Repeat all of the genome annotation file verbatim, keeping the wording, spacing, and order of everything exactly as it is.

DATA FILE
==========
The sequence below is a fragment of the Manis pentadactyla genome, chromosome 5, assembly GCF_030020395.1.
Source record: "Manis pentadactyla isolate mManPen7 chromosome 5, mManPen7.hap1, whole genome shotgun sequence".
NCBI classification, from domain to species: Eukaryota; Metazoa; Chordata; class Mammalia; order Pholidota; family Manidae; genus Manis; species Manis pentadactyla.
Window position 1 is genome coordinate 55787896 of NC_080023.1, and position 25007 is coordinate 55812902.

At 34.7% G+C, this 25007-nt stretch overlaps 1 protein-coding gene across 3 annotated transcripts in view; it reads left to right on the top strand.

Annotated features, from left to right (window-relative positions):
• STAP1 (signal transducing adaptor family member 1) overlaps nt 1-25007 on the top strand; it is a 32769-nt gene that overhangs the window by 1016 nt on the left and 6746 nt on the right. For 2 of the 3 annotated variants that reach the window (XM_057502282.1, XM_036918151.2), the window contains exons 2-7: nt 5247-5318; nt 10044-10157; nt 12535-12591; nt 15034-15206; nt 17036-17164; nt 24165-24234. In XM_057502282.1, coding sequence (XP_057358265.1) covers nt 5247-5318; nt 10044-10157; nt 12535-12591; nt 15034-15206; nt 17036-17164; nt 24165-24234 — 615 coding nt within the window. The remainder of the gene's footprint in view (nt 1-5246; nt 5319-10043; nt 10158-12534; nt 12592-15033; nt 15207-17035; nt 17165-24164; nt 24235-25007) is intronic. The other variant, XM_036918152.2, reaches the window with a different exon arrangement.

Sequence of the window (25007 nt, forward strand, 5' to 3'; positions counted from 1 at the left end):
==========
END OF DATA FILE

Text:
The sequence below is a fragment of the Manis pentadactyla genome, chromosome 5, assembly GCF_030020395.1.
Source record: "Manis pentadactyla isolate mManPen7 chromosome 5, mManPen7.hap1, whole genome shotgun sequence".
NCBI classification, from domain to species: Eukaryota; Metazoa; Chordata; class Mammalia; order Pholidota; family Manidae; genus Manis; species Manis pentadactyla.
Window position 1 is genome coordinate 55787896 of NC_080023.1, and position 25007 is coordinate 55812902.

At 34.7% G+C, this 25007-nt stretch overlaps 1 protein-coding gene across 3 annotated transcripts in view; it reads left to right on the top strand.

Annotated features, from left to right (window-relative positions):
• STAP1 (signal transducing adaptor family member 1) overlaps nt 1-25007 on the top strand; it is a 32769-nt gene that overhangs the window by 1016 nt on the left and 6746 nt on the right. For 2 of the 3 annotated variants that reach the window (XM_057502282.1, XM_036918151.2), the window contains exons 2-7: nt 5247-5318; nt 10044-10157; nt 12535-12591; nt 15034-15206; nt 17036-17164; nt 24165-24234. In XM_057502282.1, coding sequence (XP_057358265.1) covers nt 5247-5318; nt 10044-10157; nt 12535-12591; nt 15034-15206; nt 17036-17164; nt 24165-24234 — 615 coding nt within the window. The remainder of the gene's footprint in view (nt 1-5246; nt 5319-10043; nt 10158-12534; nt 12592-15033; nt 15207-17035; nt 17165-24164; nt 24235-25007) is intronic. The other variant, XM_036918152.2, reaches the window with a different exon arrangement.

Sequence of the window (25007 nt, forward strand, 5' to 3'; positions counted from 1 at the left end):